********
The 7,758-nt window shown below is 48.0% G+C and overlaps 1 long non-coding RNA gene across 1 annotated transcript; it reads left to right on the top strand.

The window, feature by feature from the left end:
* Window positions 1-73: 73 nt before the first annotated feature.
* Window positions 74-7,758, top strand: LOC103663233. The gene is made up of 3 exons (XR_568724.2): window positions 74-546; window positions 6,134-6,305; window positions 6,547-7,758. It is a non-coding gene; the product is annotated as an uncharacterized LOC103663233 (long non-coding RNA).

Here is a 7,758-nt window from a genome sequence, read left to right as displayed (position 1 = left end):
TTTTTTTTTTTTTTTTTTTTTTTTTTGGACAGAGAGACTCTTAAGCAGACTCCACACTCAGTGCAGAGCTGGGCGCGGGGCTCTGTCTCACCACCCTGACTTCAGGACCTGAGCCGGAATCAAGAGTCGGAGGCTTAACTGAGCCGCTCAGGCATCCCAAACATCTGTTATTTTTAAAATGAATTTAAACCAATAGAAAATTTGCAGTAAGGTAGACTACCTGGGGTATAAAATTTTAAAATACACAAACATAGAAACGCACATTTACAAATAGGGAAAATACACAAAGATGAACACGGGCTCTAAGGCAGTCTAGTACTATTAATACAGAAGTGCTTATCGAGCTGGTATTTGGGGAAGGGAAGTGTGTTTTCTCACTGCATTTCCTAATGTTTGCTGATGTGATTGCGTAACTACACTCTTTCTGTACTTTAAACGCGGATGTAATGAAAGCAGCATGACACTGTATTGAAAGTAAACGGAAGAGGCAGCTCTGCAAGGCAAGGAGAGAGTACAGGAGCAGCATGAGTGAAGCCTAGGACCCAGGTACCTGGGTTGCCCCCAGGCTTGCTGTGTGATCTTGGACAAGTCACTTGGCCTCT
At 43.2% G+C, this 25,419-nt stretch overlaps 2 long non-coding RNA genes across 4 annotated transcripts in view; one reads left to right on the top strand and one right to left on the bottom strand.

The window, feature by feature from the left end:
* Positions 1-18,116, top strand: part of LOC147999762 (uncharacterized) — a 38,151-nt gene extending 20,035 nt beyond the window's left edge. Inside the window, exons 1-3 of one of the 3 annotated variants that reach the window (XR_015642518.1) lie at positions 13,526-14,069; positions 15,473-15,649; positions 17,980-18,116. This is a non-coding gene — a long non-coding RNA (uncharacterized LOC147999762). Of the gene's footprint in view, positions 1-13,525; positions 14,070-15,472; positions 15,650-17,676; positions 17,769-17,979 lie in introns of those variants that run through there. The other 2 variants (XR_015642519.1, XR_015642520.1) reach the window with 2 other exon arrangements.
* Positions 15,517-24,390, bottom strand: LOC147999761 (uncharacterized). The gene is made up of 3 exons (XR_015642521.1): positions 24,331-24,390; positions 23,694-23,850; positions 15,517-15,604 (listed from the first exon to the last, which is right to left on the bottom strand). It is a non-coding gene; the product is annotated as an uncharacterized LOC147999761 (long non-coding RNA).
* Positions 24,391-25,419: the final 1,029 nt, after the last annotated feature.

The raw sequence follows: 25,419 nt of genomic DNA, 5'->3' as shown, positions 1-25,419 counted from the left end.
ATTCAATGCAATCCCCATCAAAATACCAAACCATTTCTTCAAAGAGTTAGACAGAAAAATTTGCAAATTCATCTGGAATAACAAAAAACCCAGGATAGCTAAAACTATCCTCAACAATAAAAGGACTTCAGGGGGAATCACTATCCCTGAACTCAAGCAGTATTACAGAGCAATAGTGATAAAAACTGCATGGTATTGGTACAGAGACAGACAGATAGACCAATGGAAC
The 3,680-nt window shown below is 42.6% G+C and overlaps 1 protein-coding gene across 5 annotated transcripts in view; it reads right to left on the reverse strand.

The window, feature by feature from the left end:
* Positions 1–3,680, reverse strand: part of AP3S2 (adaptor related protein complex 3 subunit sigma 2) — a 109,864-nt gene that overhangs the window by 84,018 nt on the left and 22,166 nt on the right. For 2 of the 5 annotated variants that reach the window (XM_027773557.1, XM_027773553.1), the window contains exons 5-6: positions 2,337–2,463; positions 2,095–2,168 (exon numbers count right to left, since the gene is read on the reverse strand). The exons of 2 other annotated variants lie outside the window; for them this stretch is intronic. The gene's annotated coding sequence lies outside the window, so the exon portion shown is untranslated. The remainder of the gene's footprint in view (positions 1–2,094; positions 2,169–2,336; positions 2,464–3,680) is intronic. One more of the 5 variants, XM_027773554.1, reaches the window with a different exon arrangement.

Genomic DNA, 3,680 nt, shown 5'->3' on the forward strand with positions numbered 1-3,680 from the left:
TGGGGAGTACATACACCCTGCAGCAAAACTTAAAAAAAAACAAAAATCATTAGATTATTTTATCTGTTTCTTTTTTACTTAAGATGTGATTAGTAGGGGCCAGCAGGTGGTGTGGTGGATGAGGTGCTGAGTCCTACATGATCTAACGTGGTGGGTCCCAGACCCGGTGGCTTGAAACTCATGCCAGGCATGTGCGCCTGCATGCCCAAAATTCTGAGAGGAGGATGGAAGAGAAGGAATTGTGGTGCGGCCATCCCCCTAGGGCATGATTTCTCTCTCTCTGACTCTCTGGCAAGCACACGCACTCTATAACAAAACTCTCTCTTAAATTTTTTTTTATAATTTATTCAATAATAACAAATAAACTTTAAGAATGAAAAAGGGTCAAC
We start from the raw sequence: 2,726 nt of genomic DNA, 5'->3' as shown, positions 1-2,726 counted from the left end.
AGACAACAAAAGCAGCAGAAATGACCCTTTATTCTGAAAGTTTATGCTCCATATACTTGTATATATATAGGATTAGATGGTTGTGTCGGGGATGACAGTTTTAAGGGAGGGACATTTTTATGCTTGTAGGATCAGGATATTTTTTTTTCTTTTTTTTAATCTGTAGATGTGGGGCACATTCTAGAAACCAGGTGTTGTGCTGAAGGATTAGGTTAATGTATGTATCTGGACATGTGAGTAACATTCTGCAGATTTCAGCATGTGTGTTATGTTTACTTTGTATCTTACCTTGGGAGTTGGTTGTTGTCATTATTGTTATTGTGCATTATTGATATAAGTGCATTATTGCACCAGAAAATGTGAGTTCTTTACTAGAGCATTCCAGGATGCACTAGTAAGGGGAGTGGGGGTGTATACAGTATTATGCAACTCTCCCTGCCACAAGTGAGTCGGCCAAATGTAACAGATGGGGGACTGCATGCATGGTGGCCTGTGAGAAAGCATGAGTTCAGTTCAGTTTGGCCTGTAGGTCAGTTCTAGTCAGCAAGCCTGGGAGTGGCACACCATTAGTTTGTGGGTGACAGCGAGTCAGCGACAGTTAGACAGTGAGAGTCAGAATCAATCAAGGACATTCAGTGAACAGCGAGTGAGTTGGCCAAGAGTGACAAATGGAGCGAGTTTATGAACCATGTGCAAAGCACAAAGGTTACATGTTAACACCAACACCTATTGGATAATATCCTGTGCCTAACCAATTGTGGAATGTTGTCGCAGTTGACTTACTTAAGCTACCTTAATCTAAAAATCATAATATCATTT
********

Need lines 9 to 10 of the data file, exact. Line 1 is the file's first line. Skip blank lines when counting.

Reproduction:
* Positions 1-18,116, top strand: part of LOC147999762 (uncharacterized) — a 38,151-nt gene extending 20,035 nt beyond the window's left edge. Inside the window, exons 1-3 of one of the 3 annotated variants that reach the window (XR_015642518.1) lie at positions 13,526-14,069; positions 15,473-15,649; positions 17,980-18,116. This is a non-coding gene — a long non-coding RNA (uncharacterized LOC147999762). Of the gene's footprint in view, positions 1-13,525; positions 14,070-15,472; positions 15,650-17,676; positions 17,769-17,979 lie in introns of those variants that run through there. The other 2 variants (XR_015642519.1, XR_015642520.1) reach the window with 2 other exon arrangements.
* Positions 15,517-24,390, bottom strand: LOC147999761 (uncharacterized). The gene is made up of 3 exons (XR_015642521.1): positions 24,331-24,390; positions 23,694-23,850; positions 15,517-15,604 (listed from the first exon to the last, which is right to left on the bottom strand). It is a non-coding gene; the product is annotated as an uncharacterized LOC147999761 (long non-coding RNA).